Senate Democrats Hint At Opposing Waiver For Biden’s Secretary Of Defense Nominee

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Andrew Trunsky Political Reporter
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Democratic Sens. Richard Blumenthal and John Tester signaled that they will oppose granting retired Gen. Lloyd Austin the necessary waiver that would allow him to serve as Secretary of Defense.

Under federal law, a Defense secretary must be retired from active service for at least seven years before assuming the position, which is a civilian role, unless granted a waiver by both the House and Senate. Austin retired in 2016.

“I have the deepest respect and admiration for General Austin and this nomination and this nomination is exciting and historic. But I believe that a waiver of the seven year rule would contravene the basic principle that there should be civilian control over a non-political military,” Blumenthal, Connecticut’s senior senator, said Tuesday.

“I will not support the waiver,” he added.

Three years ago, Blumenthal was one of 17 Democratic senators who also voted against granting a waiver to retired Gen. James Mattis, whom President Donald Trump nominated for the same post. Despite the opposition, majorities in both parties ultimately voted to do so, and Mattis was confirmed.

Blumenthal’s comments were also echoed by Tester, Montana’s senior senator, who was one of the 17 senators who sided with him in 2017.

“I didn’t for Mattis and I don’t think I will for [Austin],” Tester said Tuesday.

“I love Mattis, I thought Mattis was a great secretary. And I think this guy is gonna be a great secretary of defense. I just think we ought to look at the rules,” he added.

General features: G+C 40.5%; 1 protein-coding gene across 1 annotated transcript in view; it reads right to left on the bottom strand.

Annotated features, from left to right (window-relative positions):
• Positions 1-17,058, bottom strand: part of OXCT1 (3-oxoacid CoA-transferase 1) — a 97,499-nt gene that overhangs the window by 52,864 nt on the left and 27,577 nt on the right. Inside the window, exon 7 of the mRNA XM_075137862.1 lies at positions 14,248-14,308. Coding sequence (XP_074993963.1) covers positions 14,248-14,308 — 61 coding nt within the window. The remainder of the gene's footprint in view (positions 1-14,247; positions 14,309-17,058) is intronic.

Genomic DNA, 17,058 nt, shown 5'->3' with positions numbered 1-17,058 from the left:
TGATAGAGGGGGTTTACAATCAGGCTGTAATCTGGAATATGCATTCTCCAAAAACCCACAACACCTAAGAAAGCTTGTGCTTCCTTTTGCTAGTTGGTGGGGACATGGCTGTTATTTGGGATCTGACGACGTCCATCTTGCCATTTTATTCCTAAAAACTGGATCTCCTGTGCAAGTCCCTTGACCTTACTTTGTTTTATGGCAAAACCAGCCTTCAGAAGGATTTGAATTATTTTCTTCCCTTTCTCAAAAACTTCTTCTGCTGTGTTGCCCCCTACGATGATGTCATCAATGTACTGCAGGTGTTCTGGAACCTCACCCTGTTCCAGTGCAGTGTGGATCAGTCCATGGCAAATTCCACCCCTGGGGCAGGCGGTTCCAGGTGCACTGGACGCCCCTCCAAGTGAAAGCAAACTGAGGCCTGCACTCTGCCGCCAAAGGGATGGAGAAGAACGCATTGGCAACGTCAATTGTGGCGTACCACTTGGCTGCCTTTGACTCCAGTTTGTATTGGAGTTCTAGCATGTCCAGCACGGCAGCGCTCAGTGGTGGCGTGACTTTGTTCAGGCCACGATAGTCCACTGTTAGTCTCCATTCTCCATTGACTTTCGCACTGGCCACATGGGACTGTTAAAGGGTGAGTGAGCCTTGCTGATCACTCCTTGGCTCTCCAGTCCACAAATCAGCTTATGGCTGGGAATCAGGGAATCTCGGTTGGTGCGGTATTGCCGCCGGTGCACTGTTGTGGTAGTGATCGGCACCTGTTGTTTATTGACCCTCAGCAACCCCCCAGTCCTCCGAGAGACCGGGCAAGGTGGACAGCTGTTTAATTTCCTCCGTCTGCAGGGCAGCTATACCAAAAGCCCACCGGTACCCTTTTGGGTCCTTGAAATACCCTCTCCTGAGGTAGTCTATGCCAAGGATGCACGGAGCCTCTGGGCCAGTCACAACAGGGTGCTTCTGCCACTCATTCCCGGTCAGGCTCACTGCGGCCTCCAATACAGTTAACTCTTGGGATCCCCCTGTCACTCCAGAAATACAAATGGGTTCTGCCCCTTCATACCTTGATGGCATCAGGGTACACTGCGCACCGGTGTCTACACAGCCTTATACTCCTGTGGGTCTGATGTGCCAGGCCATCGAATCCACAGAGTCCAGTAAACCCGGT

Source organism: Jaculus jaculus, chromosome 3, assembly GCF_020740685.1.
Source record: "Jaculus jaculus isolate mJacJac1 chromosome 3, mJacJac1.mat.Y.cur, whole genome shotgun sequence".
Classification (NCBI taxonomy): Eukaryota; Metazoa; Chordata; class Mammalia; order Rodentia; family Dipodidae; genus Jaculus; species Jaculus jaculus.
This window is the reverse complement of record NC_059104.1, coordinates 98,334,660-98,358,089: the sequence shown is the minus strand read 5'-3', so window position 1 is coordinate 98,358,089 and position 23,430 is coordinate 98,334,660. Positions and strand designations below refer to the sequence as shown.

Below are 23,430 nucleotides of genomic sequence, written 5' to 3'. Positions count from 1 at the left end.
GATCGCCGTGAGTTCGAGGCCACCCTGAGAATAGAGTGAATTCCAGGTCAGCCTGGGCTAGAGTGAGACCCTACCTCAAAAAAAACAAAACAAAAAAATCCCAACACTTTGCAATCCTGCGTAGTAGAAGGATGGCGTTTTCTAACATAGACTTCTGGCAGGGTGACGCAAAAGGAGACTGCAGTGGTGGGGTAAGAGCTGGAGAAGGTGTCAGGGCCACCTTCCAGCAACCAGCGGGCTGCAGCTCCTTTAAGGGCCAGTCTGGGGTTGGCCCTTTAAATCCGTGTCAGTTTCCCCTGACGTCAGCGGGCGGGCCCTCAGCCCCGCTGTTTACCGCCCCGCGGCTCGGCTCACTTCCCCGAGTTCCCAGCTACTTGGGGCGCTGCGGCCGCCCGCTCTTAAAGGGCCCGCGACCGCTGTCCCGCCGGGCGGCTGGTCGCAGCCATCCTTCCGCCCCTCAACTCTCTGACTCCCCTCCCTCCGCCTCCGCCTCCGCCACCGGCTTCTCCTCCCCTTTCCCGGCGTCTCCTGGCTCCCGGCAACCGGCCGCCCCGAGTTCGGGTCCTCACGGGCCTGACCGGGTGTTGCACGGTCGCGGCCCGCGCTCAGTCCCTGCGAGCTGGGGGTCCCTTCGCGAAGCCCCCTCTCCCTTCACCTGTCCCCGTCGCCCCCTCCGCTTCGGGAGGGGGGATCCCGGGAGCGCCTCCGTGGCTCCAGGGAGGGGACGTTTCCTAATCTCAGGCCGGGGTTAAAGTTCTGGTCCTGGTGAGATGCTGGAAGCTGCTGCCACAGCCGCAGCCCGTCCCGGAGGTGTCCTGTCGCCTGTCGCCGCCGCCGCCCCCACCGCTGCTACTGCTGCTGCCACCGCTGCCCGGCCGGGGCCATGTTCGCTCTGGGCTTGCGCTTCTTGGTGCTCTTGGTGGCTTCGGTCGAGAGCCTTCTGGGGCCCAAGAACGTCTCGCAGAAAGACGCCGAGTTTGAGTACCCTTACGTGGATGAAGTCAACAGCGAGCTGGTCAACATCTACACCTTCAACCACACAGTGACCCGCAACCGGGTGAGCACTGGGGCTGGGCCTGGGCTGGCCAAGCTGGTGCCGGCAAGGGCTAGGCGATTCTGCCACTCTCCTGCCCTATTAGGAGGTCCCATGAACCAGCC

Though 17 Democratic senators voted against granting a waiver in 2017, all Republican senators voted to do so, and Mattis was ultimately confirmed by the Senate 98-1. (RELATED: Senate Confirms Mattis As SecDef After Trump Signs Waiver)

It is unclear whether any Senate Republicans intend to vote against granting Austin the same waiver. One Democratic Senator, however, hinted that he would vote to give Austin the waiver after voting not to do so for Mattis three years ago.

“I inherently trust the Biden administration on issues of national security in a way that I did not inherently trust the Trump administration. Given that I’m a believer in his policy, I’m much more willing to give him deference,” Connecticut Democratic Sen. Chris Murphy said Tuesday, according to The Hill.

Earlier Tuesday, Michigan Democratic Rep. Elissa Slotkin, a former CIA analyst, echoed Blumenthal and Tester’s concerns, saying that “choosing another recently retired general to serve in a role designed for a civilian just feels off.”

“Austin has had an incredible career––but I’ll need to understand what he and the Biden Administration plan to do to address these concerns before I can vote for his waiver,” she added.

Biden is expected to formally nominate Austin to lead the Department of Defense Friday. If confirmed by the Senate, he would be the first black person to assume the role.

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